Display Settings:

Format

Send to:

Choose Destination
See comment in PubMed Commons below
Oncol Rep. 2011 Jan;25(1):57-62.

Characteristics of severe adverse events after peptide vaccination for advanced cancer patients: Analysis of 500 cases.

Author information

  • 1Department of Immunology and Immunotherapy, Kurume University School of Medicine, Kurume, Japan.

Abstract

The purpose of this study was to investigate severe adverse events (SAEs) after therapeutic peptide vaccination for advanced cancer patients. We investigated SAEs following personalized peptide vaccinations in 500 advanced cancer patients, including 174 prostate, 74 colon, 51 pancreatic and 43 gastric cancer patients. The number of vaccination cycles varied widely, from 3 to 112. The severity of adverse events was scored according to the National Cancer Institute Common Terminology Criteria for Adverse Events version 3, and events with a grade of >3 were defined as SAEs and were evaluated by the Institutional Safety Evaluation Committee. A total of 215 SAEs in 102 patients were recorded during the vaccine trials. The main causes for these events were cancer progression (152 SAEs in 78 patients), combined cancer treatments other than vaccination (35 in 21 patients), diseases other than cancer (20 in 19 patients), peptide vaccines (6 in 6 patients) and suicide (1 in 1 patient). The 6 vaccine-related SAEs, all grade 3, consisted of skin reactions at each injection site, cellulitis around the injection site, edemas of the head and neck regions, colitis, rectal bleeding and bladder-vaginal fistulae. Both cellular and humoral responses to the vaccinated peptides were highly boosted in all 6 of these patients, indicating the involvement of augmented immune responses in these SAEs. The clinical responses in these 6 patients consisted of 2 partial responses and 4 stable diseases. The majority of SAEs after peptide vaccination for advanced cancer patients were caused by cancer progression. The appearance of vaccine-related SAEs, except inflammatory injection site reactions, was unexpected, and fortunately the incidence was very low. Our results suggest that physicians should be on guard for these rare SAEs associated with augmented immune responses.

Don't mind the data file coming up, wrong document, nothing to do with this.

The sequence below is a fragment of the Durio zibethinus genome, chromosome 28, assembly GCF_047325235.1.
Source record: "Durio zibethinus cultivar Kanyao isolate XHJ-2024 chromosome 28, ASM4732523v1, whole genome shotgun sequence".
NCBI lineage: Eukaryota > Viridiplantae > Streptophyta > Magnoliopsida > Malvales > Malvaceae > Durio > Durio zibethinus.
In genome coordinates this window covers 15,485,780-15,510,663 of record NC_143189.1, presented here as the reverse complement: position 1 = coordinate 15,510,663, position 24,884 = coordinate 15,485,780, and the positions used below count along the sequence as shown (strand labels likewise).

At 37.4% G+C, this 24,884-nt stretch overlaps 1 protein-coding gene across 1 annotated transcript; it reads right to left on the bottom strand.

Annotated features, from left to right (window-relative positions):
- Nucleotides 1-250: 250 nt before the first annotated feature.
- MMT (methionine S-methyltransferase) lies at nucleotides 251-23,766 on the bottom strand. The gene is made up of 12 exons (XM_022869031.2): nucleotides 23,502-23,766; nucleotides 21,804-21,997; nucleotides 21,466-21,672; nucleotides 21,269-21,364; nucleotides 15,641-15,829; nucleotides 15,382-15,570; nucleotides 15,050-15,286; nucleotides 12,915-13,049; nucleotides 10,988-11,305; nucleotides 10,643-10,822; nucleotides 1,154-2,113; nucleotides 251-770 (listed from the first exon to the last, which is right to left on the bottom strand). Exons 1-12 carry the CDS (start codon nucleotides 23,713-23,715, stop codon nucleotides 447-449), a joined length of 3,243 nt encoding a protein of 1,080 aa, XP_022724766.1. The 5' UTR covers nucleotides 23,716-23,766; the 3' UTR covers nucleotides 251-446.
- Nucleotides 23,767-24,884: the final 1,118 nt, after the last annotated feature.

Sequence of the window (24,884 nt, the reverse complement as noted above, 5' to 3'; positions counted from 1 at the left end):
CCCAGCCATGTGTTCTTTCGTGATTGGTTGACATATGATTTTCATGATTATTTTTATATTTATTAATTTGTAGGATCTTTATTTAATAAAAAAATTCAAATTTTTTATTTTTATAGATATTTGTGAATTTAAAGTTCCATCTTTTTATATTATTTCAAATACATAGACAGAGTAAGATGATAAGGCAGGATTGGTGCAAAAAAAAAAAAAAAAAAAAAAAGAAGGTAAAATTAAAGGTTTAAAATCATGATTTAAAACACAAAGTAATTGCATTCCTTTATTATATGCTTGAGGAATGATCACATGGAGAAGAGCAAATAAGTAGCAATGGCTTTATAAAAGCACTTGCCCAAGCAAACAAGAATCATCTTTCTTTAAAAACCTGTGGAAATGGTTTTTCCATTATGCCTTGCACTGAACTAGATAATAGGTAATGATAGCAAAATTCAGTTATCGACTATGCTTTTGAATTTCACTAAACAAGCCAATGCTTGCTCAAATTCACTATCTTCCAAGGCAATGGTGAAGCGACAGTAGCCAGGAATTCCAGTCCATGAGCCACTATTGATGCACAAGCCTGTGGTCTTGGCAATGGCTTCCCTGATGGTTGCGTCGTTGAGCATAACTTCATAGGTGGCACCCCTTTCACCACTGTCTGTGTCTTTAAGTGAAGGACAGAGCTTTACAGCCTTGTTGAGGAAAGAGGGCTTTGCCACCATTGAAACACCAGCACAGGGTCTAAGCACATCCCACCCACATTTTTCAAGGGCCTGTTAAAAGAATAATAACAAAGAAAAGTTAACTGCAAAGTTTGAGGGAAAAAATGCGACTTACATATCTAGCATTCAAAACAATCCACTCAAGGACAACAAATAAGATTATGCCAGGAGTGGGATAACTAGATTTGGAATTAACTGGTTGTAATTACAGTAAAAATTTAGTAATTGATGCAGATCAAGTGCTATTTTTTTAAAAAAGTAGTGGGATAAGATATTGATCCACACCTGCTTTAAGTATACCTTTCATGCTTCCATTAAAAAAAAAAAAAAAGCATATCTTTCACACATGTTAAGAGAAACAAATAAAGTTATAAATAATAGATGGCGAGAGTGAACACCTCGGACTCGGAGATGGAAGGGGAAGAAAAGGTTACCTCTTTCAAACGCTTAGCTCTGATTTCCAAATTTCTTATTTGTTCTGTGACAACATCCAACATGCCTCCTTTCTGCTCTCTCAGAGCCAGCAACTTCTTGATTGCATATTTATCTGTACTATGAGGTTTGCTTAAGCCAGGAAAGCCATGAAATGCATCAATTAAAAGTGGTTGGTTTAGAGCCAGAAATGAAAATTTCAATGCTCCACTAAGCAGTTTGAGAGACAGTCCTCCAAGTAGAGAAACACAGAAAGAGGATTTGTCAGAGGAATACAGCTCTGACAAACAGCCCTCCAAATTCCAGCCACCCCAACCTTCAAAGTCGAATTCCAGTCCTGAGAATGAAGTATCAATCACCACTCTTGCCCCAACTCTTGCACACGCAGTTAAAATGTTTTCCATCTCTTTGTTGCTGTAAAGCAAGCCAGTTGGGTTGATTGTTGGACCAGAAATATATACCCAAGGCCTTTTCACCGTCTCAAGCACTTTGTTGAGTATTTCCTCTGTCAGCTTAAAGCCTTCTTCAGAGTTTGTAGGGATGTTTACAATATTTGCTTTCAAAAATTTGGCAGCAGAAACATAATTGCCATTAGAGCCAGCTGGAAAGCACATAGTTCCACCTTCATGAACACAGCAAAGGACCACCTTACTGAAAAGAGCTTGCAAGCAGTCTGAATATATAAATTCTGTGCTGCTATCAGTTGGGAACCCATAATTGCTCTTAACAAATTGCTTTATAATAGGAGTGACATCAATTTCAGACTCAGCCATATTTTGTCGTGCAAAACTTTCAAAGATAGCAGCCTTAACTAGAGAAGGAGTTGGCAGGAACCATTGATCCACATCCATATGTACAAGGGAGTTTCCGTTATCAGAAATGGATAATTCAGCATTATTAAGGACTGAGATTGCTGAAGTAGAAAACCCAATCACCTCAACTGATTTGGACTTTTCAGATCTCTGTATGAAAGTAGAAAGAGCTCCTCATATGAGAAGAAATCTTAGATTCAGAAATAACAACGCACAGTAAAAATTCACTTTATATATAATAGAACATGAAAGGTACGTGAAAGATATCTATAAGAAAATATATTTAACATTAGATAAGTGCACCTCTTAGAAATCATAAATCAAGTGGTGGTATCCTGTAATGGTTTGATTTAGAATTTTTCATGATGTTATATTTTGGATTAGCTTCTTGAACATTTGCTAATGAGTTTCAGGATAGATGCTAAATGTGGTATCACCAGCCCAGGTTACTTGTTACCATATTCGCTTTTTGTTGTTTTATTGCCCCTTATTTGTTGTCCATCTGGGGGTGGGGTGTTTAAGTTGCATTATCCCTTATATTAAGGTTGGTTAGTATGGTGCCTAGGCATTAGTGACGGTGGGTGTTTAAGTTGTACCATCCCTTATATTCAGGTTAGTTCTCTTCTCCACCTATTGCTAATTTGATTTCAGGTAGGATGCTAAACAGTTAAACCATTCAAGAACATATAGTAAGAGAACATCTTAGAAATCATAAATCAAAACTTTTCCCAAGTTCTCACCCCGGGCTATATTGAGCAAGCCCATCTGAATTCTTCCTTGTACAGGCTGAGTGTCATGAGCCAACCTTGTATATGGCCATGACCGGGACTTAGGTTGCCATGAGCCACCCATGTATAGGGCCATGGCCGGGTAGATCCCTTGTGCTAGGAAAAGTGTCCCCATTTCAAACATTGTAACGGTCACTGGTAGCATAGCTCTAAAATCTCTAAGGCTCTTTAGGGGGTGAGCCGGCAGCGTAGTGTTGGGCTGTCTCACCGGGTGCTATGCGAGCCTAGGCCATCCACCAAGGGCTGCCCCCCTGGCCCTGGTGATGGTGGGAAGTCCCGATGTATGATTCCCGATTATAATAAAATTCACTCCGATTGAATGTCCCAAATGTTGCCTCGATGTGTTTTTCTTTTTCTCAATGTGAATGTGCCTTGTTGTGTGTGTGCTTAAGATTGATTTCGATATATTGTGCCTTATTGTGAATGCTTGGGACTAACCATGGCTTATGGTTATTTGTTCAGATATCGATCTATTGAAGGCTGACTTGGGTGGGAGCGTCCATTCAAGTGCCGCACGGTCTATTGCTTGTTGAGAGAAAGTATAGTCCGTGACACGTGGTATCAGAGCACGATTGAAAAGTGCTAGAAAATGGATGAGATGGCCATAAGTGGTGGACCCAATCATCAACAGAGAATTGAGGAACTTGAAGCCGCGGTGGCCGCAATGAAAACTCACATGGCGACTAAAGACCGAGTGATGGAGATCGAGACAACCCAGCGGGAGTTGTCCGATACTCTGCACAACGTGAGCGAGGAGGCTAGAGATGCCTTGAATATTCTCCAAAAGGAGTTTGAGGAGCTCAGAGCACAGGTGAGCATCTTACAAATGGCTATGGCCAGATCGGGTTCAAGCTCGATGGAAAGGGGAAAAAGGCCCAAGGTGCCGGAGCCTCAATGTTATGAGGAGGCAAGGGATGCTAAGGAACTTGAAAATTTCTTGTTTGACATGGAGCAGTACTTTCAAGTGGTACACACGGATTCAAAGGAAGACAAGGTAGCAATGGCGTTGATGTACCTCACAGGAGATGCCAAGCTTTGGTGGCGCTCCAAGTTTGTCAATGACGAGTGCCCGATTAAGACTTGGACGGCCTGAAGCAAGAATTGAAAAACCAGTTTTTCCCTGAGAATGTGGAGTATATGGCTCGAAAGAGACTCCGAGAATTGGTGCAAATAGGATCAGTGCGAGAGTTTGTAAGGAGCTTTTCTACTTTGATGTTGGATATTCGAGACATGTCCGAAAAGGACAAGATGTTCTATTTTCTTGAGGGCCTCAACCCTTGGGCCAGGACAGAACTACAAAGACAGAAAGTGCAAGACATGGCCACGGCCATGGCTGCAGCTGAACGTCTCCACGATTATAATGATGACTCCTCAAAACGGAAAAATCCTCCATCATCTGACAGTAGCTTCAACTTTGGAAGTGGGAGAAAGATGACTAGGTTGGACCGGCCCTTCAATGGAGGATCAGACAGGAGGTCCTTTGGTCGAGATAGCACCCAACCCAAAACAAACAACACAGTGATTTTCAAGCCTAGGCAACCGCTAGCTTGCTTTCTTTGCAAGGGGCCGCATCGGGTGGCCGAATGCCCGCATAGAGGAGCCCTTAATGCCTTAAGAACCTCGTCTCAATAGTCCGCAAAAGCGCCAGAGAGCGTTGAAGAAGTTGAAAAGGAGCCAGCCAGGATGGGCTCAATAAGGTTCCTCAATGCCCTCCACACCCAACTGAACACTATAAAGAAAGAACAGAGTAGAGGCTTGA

PMID:
21109957
[PubMed - indexed for MEDLINE]
PubMed Commons home

PubMed Commons

0 comments
How to join PubMed Commons

    Supplemental Content

    Icon for Spandidos Publications
    Loading ...
    Write to the Help Desk